Theodore Roosevelt

Editor’s Note: A -30- column is a chance for a departing staff member to recollect about his time at The Daily Texan.

I first came to The Daily Texan two years ago as a senior fresh off my exchange to Brazil. During that trip I was asked by Hannah Jane DeCiutiis, then a reporter in the Daily Texan news department, to comment on sociology professor Mark Regnerus’ gay-parenting study and its potential effects. When I returned to campus, I realized I wanted to contribute further to the ongoing discussion around Regnerus’ study and the larger questions it raised. I wrote a guest column about the importance of personal parental sacrifice, the editors liked it, I applied as an opinion columnist and was lucky enough to be selected. I wrote, rushed, fretted and celebrated through two years of being a columnist because I wanted to join the local, state, national and global debates in which our University was involved. I was not disappointed. I was lucky to have two thoughtful editors, Susannah Jacob and Laura Wright, and a host of associate editors and fellow columnists who challenged me to make my columns more accessible and organize my sometimes muddled thoughts before they reached print.

When I was mired in self-doubt and anxiety as a writer, frustrated by a complicated story or simply tired of the weekly grind of the newsroom, I would remember President Theodore Roosevelt’s speech at the Sorbonne expounding upon civic duties. He warned his audience against inordinate materialism and asked them to stay “in the arena,” where they could produce relevant knowledge for worthy causes. I’ve made my fair share of mistakes, but I hope to have made some impact on UT’s conversation. But what does the UT “arena” look like?

Being a student-writer has been a privilege for me. Balancing my undergraduate thesis, and later my graduate work, while churning out columns was sometimes a pain. But consistent writing kept me on my toes and in tune with some of the happenings of our University that I normally wouldn’t have delved into. I got the chance to sit through and cover events ranging from workers’ rights in the Caribbean to environmental conferences. I was able to shed light on debates about appropriating the past, such as the meaning of Thanksgiving and the complexities of Holocaust comparisons. I got to cover key aspects of student life ranging from non-violent protest to our financial situation, to stories as ordinary as how to talk with someone who begs on the drag. Most interestingly, I got to “follow the money” of various UT centers, government scholarships, outside think-tanks and UT research to raise questions about what goes on “behind the scenes.” I thank all of those sources who contributed to my stories, on and off the record, to better inform my opinions and refine my message to our readers.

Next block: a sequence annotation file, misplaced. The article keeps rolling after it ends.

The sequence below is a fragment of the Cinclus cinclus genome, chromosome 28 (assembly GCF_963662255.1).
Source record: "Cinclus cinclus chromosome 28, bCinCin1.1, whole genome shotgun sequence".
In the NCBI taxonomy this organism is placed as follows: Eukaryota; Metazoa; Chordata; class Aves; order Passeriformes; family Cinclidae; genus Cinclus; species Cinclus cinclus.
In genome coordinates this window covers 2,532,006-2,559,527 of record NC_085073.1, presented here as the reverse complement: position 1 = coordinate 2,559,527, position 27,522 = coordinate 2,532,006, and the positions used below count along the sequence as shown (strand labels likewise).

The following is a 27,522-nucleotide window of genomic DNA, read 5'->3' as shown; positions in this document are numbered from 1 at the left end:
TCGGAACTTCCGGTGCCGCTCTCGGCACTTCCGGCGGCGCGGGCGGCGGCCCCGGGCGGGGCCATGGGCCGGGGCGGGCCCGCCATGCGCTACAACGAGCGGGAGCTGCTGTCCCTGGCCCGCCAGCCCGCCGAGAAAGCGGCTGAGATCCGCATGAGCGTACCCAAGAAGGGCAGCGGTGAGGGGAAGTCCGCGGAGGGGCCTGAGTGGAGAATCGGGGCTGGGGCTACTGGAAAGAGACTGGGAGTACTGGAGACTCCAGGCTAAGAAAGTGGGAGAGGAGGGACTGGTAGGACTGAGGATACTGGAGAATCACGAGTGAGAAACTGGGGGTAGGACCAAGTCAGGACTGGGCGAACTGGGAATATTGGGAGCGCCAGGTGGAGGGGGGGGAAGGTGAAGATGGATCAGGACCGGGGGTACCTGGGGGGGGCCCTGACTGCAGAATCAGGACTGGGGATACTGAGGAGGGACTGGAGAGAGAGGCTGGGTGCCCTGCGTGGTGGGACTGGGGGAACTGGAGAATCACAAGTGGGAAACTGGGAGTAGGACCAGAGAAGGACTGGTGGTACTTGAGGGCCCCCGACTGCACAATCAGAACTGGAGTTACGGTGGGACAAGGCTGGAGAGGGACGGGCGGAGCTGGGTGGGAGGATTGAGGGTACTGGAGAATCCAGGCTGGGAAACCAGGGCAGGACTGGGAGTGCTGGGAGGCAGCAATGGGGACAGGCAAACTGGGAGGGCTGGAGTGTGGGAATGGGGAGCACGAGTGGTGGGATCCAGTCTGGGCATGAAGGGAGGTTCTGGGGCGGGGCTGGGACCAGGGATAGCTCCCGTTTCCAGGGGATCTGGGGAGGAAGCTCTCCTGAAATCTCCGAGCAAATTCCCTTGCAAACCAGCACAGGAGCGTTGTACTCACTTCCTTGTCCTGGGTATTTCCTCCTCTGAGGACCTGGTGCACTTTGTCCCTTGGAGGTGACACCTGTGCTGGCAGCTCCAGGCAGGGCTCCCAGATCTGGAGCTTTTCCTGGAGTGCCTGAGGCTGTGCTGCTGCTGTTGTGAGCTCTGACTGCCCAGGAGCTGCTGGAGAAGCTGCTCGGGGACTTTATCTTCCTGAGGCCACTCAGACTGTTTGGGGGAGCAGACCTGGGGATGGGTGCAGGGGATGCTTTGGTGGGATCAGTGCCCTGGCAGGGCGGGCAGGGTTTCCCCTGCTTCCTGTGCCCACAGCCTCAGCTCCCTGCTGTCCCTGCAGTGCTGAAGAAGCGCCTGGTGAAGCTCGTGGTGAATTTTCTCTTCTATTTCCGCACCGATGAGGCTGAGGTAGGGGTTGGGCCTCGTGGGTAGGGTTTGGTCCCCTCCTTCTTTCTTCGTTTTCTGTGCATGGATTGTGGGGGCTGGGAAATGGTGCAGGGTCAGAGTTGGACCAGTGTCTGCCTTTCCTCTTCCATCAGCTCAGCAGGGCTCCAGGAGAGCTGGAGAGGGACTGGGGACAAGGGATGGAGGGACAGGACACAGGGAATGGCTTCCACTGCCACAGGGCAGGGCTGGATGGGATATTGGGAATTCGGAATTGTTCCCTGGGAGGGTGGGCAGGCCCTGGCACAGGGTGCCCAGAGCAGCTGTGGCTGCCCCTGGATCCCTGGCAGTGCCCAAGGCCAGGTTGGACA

Without these sources, their patience, and most importantly their time, my stories would be nothing more than the frivolous statuses I post each second on Facebook or Twitter. I thank those sources with whom I disagree for sharing their views and expertise and for furthering the conversation. 

Institutions, UT included, must be pushed to do the right thing. “Ye shall know the truth, and the truth shall make you free,” the phrase on the UT Tower, is a warning against attaching the Longhorn logo to sub-standard distortions, misrepresentations and hidden agendas. Nevertheless, UT has shown itself willing to support sub-par research until the backlash creates a liability for the University’s “business brand.” Therefore, our job as student journalists is to create a liability for UT when it fails to properly vet the research it promotes, fails to rethink questionable partnerships on UT restructuring plans and fails to promptly speak out against abuse and misreporting, by its employees or others, of the University’s “core competency” of serious scholarship. As student journalists, we need to drive home the message that, at a time where the University is considered a business, we the students are not the “raw material” but rather, the stockholders, without whom the University’s mission is nothing but that of another nameless think-tank. As journalists, we should remember that although everyone is welcome on our opinion page, UT officials already have a megaphone and don’t need another pulpit. Instead, they need an adversary — a devil’s advocate. In short, we have responsibilities too.